|Los Angeles Folkworks
November/December 2003An Icon of the ’70s revisited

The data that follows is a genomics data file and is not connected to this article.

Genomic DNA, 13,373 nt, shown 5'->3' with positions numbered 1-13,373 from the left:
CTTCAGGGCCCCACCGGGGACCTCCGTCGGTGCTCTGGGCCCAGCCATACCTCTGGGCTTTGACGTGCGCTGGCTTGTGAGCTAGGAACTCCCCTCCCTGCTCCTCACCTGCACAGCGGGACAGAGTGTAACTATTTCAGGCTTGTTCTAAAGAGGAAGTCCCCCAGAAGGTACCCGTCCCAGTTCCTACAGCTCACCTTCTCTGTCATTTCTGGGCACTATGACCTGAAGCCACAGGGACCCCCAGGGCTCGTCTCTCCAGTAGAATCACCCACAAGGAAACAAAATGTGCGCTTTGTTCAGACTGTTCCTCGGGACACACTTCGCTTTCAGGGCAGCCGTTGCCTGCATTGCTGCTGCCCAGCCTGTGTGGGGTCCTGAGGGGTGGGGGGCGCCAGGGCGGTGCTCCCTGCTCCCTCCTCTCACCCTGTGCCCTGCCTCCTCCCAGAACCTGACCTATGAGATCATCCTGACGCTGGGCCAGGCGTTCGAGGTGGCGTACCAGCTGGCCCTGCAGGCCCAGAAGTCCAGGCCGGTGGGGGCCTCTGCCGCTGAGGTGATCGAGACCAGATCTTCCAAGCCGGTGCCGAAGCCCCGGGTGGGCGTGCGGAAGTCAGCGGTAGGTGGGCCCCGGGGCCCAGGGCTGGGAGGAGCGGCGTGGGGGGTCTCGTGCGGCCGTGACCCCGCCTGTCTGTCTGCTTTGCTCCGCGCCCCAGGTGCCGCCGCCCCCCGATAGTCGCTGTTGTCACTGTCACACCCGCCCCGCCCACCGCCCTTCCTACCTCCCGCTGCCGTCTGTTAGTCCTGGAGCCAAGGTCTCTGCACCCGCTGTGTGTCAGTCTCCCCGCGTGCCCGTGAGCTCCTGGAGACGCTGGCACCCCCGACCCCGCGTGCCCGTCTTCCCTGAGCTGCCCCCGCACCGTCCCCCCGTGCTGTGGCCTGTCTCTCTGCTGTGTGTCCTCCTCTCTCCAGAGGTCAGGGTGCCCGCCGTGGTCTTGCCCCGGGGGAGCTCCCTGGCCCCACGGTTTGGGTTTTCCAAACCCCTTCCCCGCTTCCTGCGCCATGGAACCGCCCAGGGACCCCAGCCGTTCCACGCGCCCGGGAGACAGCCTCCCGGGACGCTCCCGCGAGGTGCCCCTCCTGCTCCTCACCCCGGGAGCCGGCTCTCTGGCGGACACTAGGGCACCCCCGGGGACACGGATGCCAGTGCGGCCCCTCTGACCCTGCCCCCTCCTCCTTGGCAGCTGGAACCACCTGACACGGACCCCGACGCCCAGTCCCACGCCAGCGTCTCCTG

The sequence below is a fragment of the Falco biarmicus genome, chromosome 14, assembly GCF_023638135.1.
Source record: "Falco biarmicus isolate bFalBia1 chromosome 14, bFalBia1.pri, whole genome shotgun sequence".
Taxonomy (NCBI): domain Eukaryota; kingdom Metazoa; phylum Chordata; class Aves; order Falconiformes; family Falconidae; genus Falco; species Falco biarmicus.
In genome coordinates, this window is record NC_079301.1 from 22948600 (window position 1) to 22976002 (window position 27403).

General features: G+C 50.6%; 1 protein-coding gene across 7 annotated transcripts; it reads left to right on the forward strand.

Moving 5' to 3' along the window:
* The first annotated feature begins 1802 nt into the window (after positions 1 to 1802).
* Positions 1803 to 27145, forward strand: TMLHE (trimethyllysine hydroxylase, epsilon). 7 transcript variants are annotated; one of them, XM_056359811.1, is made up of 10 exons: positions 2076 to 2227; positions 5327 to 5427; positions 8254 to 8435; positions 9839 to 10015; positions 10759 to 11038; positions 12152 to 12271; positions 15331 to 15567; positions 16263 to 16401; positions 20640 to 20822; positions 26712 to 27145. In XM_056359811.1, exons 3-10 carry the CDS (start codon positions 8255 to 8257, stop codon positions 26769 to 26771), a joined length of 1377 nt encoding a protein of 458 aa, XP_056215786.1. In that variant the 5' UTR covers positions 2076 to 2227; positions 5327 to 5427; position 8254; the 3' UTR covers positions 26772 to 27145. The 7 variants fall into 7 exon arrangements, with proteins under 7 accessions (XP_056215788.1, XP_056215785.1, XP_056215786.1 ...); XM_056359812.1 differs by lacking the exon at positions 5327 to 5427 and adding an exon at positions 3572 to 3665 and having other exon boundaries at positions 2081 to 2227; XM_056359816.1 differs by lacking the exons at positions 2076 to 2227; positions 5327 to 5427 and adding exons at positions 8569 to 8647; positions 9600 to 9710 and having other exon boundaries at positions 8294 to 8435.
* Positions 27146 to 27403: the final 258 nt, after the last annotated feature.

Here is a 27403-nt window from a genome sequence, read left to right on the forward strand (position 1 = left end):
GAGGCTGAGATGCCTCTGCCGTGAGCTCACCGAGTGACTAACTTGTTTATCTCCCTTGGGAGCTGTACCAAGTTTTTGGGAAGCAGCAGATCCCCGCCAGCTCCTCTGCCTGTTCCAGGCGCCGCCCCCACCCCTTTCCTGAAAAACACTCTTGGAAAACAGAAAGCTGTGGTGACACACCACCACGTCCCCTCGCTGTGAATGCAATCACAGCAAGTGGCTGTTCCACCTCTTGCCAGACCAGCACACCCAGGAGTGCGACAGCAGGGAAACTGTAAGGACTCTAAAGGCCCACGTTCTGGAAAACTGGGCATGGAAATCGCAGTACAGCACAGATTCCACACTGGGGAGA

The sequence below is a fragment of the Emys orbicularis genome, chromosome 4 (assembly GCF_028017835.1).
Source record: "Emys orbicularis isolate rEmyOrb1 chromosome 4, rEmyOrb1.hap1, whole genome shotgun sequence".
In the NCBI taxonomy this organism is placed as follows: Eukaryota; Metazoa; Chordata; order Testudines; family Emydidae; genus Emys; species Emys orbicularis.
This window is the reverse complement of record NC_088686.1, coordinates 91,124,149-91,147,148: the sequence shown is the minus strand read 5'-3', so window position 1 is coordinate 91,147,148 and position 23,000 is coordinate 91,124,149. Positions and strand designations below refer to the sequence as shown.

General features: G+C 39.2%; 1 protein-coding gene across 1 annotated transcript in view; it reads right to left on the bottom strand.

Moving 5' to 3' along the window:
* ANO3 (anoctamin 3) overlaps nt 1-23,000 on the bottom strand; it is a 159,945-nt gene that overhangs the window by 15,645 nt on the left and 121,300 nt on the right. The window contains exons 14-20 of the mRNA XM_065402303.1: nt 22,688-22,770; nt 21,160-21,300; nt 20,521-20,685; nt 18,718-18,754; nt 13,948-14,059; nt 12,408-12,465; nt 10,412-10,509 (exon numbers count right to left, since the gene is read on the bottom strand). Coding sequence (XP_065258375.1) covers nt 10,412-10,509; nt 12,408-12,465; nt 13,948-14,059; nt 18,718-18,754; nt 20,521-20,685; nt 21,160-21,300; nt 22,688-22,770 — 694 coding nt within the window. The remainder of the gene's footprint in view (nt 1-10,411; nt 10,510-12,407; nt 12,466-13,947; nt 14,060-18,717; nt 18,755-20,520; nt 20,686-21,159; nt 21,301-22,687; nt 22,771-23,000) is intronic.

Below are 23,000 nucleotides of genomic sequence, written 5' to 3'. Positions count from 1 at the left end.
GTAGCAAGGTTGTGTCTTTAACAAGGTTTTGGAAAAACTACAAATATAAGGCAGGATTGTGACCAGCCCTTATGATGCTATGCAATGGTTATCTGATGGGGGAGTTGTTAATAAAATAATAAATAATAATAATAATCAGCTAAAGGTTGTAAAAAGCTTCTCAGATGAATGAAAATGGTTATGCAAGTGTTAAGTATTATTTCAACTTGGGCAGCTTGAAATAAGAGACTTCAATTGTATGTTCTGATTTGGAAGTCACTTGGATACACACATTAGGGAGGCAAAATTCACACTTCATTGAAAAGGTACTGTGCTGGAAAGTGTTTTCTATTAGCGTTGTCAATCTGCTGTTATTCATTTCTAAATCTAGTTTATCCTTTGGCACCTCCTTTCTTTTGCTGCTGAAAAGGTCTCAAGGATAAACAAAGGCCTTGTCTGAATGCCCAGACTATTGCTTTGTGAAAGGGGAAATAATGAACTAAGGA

by Brooke AlbertsLast year when I was about to depart for the Big Island of Hawaii, my buddy Kim asked me if I wanted to look up her friend Alicia Bay Laurel while I was there. “the Alicia Bay Laurel who wrote, Living On The Earth?” I asked, and yanked the book immediately out of the bookshelf to show her. Needless to say, I made the connection and spent a very pleasant afternoon with her.L.A. native and (according to the New York Times) “Martha Stewart of the hippie era” Alicia Bay Laurel is coming out with a 30th anniversary edition of her best-known book, Living On The Earth. I picked up a copy of Living On The Earth in the late ’70s and it immediately became one of my “desert island ” books. With chapters addressing such issues as how to grow potatoes in barrels while living in a van, Tibetan eye-strengthening exercises, keeping food cool without refrigeration, and alternative guitar tunings, it was a compendium of folk-life skills simply presented.Alicia grew up in Hancock Park. Her mother, a ceramicist, exposed her to artistic and cultural events, and as a teenager she did page layouts at the L.A. Free Press. She also attended the Otis Art Institute on a PTA scholarship. She subsequently attended San Francisco’s Pacific Fashion Institute.Alicia started writing Living On The Earth in 1969 when she was 19 while living on the Wheeler Ranch commune in Sonoma County. It was her third hand-lettered and illustrated book, but the first to be published. She had originally conceived of it as a pamphlet to help ease the transition of urban and suburban youth to their new lifestyle, but it grew into a manual. When it was published in 1971 and included in Stewart Brand’s Whole Earth Catalog it became a best-seller .